A Matter of Semantics

In Lent 24 by Bruce Logue1 Comment

“Just then some men came, carrying a paralyzed man on a bed. They were trying to bring him in and lay him before Jesus, but finding no way to bring him in because of the crowd, they went up on the roof and let him down with his bed through the times into the middle of the crowd in front of Jesus.”

Luke 5:18-18.

There are several movies that all explore some single event, seen through the eyes of various observers. It makes for interesting rumination to think about how different our ways of seeing can be. The healing of the paralyzed man in Luke 5 is a case in point.

On one occasion Jesus was in one of the houses in a village near Lake Galilee. Crowds of people were streaming in, hoping to be able to hear his teaching or maybe to be fortunate enough to be healed by Jesus. They were coming from as far away as Jerusalem, 121 miles to the south. Much like the way that people from all over the world go to Lourdes, France for the same reason.

Not everyone was a believer, however. A group of legal experts and Pharisees sat nearby to critique the goings on. They saw this crowded house and desperate crowd, as people who played fast and loose with the Mosaical Law which the Pharisees were there to protect.

A second group was, of course, the crowds of people. They trusted what they saw and experienced. Hearing Jesus speak, they knew that what he was saying was extraordinary, unlike anything they had heard. Seeing him heal their relatives, friends, and neighbors, they knew he was true. Still, I think they were more like California “lookie Lou’s” passing a wreck on the side of the 99 or I-5. Believing it happened but only casually involved.

The third group carried a paralyzed friend to the flat roof of the house where Jesus was. These were determined people, committed to getting their friend into Jesus’ presence. They cut a hole into the roof and lowered the friend down into the room. How do you ignore that? What is striking is how far they were willing to go because they were absolutely convinced of Jesus’ truth and power.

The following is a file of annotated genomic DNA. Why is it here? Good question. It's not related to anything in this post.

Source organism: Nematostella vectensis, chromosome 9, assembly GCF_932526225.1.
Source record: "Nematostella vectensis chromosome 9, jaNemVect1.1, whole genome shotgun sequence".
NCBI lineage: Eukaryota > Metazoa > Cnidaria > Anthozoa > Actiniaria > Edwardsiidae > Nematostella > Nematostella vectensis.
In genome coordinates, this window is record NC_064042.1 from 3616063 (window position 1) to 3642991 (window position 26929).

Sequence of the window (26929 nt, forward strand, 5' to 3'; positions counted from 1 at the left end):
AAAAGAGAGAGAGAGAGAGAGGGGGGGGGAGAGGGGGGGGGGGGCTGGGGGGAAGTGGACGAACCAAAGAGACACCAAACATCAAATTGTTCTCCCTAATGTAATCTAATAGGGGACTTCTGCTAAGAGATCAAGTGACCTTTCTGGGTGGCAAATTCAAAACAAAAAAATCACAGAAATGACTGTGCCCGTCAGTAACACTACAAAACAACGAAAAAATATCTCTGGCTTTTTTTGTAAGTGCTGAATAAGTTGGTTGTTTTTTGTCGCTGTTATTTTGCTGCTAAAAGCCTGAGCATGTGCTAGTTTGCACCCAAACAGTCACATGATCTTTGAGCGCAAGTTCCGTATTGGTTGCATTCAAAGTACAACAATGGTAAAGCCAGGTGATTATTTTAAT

True to their critical spirit, the Pharisees and legal experts didn’t like the words Jesus spoke. When Jesus saw the faith of the men bringing their paralyzed friend, he said to the paralyzed man “Your sins are forgiven you.” Seems like an odd thing to say to a man in such physical crisis, but who cares in such a situation? Jesus was a healer, the son of God, and he can say whatever he wants to say.

In what might have been a patronizing voice, Jesus tells the critics that it’s just as easy to say “you’re forgiven” as opposed to “stand up and walk,” so, “get up and walk.” Same result in either case. Jesus knew that every ill in the Creation stems from the same beginning – sin. The legal experts were concerned about the syntax Jesus was using. Jesus was concerned about the defeat of sin and death.

Something to think about: Where do you think you might have been outside that house in Galilee – with the Pharisees, the crowds, or the friends cutting a hole in the roof?

Something to pray about: Jesus, we are thankful for people who put their lives on the line for you. People who get to the heart of the matter and cut the hole in the roof. So we ask you to help us have more faith – faith that is willing to take risks and follow you. Like the friends. In Jesus’ name. Amen.


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